Book Reviews: Bright Green Lies / Capitalism / Value of a Whale
Bright Green Lies. How the Environmental Movement Lost Its Way and What We Can Do About It. Derrick Jensen, Lierre Keith and Max Wilbert. Monkfish Publishing, 473pp.
‘Instead of a movement to save the planet, we have a movement to continue its destruction.’
The quotation above sums up the theme of this book which casts its glance, both politically and ecologically, way back into the past as well as projecting fascinatingly into the future. It’s definitely a must-read, a powerful, eloquent and thought-provoking indictment of industrial capitalist society, in fact of all the hierarchical human societies that have developed over the last 10-12,000 years. In compelling terms it explains – and offers incontrovertible evidence of – how, since the advent of settled agriculture and the surplus production, oppressive hierarchies, urban settlement and militarism that came with it, the Earth has been massively and increasingly despoiled in the name of human exceptionalism. Now is the end game, insist the authors, unless, that is, immediate and widespread consciousness of what humanity is doing in the name of economic growth takes over and leads to action. Yet this is something, so the book’s title asserts, that forms no part of the current ‘green’ agenda, which is seen as no less harmful than fossil fuel use in continuing to extract from the environment resources that it cannot afford to lose and in destroying in the process the earth’s geological fabric and its non-human living creatures and organisms.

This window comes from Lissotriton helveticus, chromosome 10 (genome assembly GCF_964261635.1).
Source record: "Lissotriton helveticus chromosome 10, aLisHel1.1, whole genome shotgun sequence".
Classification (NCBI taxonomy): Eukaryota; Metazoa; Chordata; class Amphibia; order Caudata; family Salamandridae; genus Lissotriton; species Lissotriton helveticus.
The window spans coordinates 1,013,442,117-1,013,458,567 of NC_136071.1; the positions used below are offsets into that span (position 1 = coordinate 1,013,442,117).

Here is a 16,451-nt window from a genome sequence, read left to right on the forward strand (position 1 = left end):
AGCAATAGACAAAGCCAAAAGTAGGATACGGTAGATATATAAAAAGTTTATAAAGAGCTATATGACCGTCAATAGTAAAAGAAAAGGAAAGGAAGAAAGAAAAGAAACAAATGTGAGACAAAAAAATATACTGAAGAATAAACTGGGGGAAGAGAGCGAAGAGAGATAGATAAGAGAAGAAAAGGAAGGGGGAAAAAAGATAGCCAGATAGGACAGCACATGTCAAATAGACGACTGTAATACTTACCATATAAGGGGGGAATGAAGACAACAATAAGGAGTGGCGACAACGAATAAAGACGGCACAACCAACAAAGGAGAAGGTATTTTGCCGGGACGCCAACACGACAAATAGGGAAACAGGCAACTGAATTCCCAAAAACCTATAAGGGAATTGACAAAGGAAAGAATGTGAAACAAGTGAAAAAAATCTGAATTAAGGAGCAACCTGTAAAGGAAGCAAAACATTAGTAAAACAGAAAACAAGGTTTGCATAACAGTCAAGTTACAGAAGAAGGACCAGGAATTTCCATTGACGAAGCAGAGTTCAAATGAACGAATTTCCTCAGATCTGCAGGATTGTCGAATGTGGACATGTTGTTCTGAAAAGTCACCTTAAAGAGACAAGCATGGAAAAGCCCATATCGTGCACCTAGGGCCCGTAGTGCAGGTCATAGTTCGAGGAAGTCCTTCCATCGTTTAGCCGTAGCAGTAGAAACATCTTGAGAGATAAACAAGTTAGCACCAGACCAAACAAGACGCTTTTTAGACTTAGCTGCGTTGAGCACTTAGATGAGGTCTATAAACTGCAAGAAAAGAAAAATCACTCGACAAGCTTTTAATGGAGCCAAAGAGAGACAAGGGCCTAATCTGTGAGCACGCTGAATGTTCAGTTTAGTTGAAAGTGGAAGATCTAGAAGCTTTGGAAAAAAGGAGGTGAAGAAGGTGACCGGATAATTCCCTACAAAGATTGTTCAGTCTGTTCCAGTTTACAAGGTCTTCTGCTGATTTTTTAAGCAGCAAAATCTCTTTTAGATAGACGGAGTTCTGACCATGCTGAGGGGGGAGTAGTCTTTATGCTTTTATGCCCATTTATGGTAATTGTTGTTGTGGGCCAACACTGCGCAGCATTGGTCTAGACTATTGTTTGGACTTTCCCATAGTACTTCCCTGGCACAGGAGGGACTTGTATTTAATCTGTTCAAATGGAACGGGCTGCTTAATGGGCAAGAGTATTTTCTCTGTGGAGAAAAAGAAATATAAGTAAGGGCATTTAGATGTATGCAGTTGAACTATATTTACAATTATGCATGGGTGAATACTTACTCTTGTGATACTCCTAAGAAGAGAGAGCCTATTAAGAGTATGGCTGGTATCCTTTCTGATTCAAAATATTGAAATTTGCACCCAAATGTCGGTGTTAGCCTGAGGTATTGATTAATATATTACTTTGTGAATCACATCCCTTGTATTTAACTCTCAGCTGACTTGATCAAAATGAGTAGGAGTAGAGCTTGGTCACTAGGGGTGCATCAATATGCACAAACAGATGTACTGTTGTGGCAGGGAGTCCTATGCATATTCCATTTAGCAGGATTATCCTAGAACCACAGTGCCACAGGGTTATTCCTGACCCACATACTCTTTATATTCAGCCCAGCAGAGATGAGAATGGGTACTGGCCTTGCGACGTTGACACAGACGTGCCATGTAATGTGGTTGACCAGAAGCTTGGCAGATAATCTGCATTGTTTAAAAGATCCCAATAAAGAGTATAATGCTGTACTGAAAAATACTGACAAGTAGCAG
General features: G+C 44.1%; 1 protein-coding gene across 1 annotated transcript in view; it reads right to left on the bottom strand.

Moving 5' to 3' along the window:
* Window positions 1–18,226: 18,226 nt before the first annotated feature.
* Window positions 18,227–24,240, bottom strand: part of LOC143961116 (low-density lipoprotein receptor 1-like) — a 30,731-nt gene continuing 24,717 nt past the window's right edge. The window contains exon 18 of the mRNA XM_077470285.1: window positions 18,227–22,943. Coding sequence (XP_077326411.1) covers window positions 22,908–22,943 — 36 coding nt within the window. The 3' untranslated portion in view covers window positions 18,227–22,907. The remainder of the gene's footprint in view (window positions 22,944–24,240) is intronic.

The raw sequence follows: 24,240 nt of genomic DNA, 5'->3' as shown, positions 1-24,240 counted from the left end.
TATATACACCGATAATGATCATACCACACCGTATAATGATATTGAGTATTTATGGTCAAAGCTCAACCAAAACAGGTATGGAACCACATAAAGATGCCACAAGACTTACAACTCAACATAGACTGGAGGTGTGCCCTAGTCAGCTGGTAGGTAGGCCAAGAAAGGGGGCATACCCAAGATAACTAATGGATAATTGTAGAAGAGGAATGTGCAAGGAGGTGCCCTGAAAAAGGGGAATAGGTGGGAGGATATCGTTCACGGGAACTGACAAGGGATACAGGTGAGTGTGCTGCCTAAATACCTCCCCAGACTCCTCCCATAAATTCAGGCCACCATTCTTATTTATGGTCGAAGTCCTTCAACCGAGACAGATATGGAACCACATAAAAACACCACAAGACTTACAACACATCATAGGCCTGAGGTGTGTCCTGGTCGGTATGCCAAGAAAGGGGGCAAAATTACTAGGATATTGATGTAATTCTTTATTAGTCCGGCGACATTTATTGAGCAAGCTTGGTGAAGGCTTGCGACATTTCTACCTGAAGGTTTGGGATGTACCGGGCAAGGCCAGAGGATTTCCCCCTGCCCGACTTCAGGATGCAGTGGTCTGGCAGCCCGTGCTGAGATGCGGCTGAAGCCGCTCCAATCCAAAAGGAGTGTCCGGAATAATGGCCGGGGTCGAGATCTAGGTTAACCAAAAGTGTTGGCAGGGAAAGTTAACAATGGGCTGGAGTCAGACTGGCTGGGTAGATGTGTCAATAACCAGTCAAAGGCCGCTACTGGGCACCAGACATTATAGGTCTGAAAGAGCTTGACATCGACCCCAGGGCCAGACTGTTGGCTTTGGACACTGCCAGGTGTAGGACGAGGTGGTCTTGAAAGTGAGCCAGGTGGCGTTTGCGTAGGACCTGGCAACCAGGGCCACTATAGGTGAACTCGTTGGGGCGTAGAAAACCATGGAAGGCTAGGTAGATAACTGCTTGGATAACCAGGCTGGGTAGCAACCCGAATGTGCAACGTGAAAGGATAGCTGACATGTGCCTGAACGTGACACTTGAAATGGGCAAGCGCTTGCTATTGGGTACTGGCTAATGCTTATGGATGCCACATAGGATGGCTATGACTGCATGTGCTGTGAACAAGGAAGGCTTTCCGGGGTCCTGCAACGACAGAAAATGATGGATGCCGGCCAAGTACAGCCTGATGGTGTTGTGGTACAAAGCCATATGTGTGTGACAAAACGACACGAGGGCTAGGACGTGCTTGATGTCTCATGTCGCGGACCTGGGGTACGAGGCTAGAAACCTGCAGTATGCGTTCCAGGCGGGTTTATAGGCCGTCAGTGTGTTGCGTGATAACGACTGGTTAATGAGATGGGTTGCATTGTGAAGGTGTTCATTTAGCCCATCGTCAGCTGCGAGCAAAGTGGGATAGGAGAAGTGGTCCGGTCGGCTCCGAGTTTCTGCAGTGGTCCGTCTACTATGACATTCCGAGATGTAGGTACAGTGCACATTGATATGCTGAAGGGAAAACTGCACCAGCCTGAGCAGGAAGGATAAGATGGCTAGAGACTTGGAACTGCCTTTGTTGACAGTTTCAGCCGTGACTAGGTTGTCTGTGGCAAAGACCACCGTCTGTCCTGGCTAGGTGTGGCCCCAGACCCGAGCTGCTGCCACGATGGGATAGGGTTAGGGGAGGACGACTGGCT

The authors bring to bear a mass of sobering evidence to show that even the most proclaimed ‘bright green’ policies and actions can never be more than a sop to the growth mantra of industrialised capitalism which can see the Earth only as a target for commodification – for producing goods for sale on the market. They go about systematically – and in many cases scathingly – dismantling the arguments put forward to remedy this by ‘deep green’ gurus such as Naomi Klein, Lester Brown and Mark Jacobson (the latter described as ‘someone working hard to kill the planet in order to save it’). And, in the process, they exhibit a breathtaking knowledge, both wide-ranging and detailed, of why all the many attempts at apparently environment-friendly activities amount to anything but and can only serve to add further to both climate change and the destruction of the environment. None of the ‘green’ policies widely presented as beneficial escape forensic – and damning – analysis under their gaze. So their book, in its various sections, takes apart and condemns as ‘lies’ the proclaimed virtues of, among other green ‘solutions’, solar panels, wind turbines, green energy storage, recycling, LED lights, electric cars, hydropower, biomass (described as ‘cutting down and burning forests’), and geothermal energy.